Beef producers often target a specific ADG, so it is important to know the amount of a supplement to feed to calves grazing corn residues in order to achieve a desired level of daily gain. Due to their high energy (112% TDN) and high protein content (30.1%) dried distillers grains (DDGS) fit well as a protein and (or) energy supplement in many grazing situations. Dried distillers grains (DDGS) were fed to weanling steer calves grazing nonirrigated corn residue to determine daily gain response and residue intake response to increasing levels of DDGS (from 1.5 to 6.5 lb/day in 1 lb increments; Gustad et al., 2006 Nebraska Beef Report; figure 1). The DDGS was fed individually using Calan electronic gates. Daily gain increased from 0.9 (1.5 lb DDGS) to 1.8 (6.5 lb DDGS) lb/day. Forage intake decreased from 11.3 (1.5 lb DDGS) to 8.3 (6.5 lb DDGS) lb/day. These results provide information for selecting a DDGS supplementation level to achieve a target gain. The ADG in this experiment are similar to ADG that many would target replacement heifers.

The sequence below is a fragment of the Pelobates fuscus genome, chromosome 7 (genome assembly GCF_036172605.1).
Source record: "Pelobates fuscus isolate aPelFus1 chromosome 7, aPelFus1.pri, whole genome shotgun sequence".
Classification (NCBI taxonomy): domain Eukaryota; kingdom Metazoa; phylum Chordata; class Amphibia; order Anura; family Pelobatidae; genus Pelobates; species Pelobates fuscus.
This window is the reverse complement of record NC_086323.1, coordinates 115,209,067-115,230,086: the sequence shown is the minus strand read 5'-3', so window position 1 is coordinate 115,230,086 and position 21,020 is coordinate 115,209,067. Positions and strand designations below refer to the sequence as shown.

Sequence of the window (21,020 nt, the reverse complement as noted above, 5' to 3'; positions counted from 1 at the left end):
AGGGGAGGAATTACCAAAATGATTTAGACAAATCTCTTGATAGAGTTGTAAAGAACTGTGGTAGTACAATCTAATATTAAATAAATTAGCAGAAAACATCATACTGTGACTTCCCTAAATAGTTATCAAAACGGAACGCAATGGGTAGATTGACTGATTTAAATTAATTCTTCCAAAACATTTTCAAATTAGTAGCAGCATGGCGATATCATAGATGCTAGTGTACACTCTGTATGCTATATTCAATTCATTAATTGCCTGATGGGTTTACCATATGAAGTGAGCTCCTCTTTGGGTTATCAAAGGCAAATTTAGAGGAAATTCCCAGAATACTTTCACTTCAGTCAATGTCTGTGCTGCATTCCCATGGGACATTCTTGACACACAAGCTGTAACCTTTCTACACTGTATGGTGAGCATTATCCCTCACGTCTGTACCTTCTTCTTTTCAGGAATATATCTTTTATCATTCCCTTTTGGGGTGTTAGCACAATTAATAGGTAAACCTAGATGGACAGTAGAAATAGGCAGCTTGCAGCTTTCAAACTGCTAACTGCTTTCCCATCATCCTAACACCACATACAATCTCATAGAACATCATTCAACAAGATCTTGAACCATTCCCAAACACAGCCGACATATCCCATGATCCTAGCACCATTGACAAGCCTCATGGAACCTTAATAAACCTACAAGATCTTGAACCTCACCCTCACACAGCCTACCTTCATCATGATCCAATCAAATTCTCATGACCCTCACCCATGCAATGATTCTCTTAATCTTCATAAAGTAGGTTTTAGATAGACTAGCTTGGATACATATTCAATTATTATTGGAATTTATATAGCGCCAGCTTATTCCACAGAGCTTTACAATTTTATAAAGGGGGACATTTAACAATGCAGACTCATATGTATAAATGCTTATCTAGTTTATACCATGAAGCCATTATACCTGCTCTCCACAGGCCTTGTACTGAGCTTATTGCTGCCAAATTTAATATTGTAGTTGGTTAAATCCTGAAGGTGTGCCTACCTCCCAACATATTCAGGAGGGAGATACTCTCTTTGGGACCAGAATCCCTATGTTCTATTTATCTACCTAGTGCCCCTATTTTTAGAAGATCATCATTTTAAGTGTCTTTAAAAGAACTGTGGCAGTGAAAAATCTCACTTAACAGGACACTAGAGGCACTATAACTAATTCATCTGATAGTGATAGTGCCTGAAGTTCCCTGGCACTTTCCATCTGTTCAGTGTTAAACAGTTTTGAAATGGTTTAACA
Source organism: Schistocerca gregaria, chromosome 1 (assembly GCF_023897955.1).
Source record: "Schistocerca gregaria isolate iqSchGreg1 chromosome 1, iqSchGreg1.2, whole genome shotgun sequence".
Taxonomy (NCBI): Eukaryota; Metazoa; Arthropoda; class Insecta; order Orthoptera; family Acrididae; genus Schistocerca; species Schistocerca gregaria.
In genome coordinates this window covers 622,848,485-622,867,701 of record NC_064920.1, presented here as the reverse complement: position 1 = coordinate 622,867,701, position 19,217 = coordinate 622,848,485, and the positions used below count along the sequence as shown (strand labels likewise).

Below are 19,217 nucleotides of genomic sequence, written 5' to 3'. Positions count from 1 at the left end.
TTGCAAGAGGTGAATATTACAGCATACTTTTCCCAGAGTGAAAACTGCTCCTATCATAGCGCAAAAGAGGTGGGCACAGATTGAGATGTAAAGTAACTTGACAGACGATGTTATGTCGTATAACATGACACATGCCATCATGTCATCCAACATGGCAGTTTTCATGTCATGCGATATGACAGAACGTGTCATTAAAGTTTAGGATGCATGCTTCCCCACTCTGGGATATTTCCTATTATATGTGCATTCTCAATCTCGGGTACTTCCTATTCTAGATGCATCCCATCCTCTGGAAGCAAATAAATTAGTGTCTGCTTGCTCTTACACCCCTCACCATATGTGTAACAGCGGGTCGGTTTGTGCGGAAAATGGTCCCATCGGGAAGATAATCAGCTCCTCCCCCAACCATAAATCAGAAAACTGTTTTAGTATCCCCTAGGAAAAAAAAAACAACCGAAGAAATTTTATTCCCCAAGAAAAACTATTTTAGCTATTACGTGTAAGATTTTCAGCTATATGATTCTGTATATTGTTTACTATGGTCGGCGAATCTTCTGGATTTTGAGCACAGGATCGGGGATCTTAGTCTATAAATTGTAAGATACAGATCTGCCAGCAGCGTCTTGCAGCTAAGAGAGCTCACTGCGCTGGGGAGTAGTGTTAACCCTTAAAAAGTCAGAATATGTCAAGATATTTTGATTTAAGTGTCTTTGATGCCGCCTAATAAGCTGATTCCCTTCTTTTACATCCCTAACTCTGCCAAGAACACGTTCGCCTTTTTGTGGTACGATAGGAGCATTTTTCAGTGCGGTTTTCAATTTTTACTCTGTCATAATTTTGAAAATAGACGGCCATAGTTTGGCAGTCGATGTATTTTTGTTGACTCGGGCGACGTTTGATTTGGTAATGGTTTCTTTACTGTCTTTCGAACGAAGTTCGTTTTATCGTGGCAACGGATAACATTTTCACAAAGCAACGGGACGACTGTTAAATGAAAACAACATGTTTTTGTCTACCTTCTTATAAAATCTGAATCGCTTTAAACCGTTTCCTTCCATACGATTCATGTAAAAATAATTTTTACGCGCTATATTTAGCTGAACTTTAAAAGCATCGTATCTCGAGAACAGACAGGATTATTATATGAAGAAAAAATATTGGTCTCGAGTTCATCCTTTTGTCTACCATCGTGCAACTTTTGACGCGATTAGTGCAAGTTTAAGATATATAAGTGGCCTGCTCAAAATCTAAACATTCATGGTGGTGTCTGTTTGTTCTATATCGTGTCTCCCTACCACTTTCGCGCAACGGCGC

These data would suggest that heifer development costs can be reduced by designing feeding programs to target heifers to 55% to 60% of their mature weight before the start of the first breeding season. Heifers developed to lighter pre-breeding weights maintained adequate breeding performance during the second, third, and fourth breeding seasons. If you consider this type of heifer development program, you may want to retain more heifers into the program in case low rebreeding performance is incurred and overall cow numbers can be maintained. In addition, recently, females that do not get pregnant in their first breeding season have not been costly as the price of yearlings sold after the grazing season has been good. Finally, developing heifers using crop residues may be a means to reduce development cost and not impair reproductive performance. Replacement heifers developed on crop residues will need to be supplemented to achieve targeted ADG as residues are low in protein and energy. These management strategies can impact profit potential of the cow/calf enterprise.
Rick Rasby, Beef Specialist, Cow/Calf Management and Reproduction University of Nebraska